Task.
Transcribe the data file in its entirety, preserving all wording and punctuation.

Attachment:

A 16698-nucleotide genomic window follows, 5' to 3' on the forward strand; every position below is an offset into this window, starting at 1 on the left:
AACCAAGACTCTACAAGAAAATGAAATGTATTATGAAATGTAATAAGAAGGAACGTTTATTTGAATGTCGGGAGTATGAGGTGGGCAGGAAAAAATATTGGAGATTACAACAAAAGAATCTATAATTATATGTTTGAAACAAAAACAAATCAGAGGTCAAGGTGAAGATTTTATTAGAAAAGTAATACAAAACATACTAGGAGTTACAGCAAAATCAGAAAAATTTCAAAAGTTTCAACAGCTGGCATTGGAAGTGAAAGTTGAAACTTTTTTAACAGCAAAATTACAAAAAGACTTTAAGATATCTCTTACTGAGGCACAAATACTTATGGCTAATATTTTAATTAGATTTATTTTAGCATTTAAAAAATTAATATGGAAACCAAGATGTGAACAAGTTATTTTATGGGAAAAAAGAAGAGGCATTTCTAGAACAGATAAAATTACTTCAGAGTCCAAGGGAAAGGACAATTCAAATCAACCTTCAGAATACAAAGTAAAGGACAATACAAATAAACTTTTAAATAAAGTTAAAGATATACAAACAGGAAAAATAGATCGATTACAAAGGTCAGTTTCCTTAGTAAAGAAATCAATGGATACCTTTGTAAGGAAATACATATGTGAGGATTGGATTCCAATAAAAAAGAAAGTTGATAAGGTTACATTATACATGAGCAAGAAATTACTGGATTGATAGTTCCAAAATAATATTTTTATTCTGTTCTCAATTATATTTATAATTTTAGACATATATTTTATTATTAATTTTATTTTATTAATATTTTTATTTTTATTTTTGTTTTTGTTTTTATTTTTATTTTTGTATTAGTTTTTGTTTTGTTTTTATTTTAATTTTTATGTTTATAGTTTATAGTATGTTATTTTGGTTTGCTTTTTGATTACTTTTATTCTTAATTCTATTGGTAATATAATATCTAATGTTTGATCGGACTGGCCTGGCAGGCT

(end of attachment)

A 16698-nucleotide genomic window follows, 5' to 3' on the forward strand; every position below is an offset into this window, starting at 1 on the left:
AACCAAGACTCTACAAGAAAATGAAATGTATTATGAAATGTAATAAGAAGGAACGTTTATTTGAATGTCGGGAGTATGAGGTGGGCAGGAAAAAATATTGGAGATTACAACAAAAGAATCTATAATTATATGTTTGAAACAAAAACAAATCAGAGGTCAAGGTGAAGATTTTATTAGAAAAGTAATACAAAACATACTAGGAGTTACAGCAAAATCAGAAAAATTTCAAAAGTTTCAACAGCTGGCATTGGAAGTGAAAGTTGAAACTTTTTTAACAGCAAAATTACAAAAAGACTTTAAGATATCTCTTACTGAGGCACAAATACTTATGGCTAATATTTTAATTAGATTTATTTTAGCATTTAAAAAATTAATATGGAAACCAAGATGTGAACAAGTTATTTTATGGGAAAAAAGAAGAGGCATTTCTAGAACAGATAAAATTACTTCAGAGTCCAAGGGAAAGGACAATTCAAATCAACCTTCAGAATACAAAGTAAAGGACAATACAAATAAACTTTTAAATAAAGTTAAAGATATACAAACAGGAAAAATAGATCGATTACAAAGGTCAGTTTCCTTAGTAAAGAAATCAATGGATACCTTTGTAAGGAAATACATATGTGAGGATTGGATTCCAATAAAAAAGAAAGTTGATAAGGTTACATTATACATGAGCAAGAAATTACTGGATTGATAGTTCCAAAATAATATTTTTATTCTGTTCTCAATTATATTTATAATTTTAGACATATATTTTATTATTAATTTTATTTTATTAATATTTTTATTTTTATTTTTGTTTTTGTTTTTATTTTTATTTTTGTATTAGTTTTTGTTTTGTTTTTATTTTAATTTTTATGTTTATAGTTTATAGTATGTTATTTTGGTTTGCTTTTTGATTACTTTTATTCTTAATTCTATTGGTAATATAATATCTAATGTTTGATCGGACTGGCCTGGCAGGCT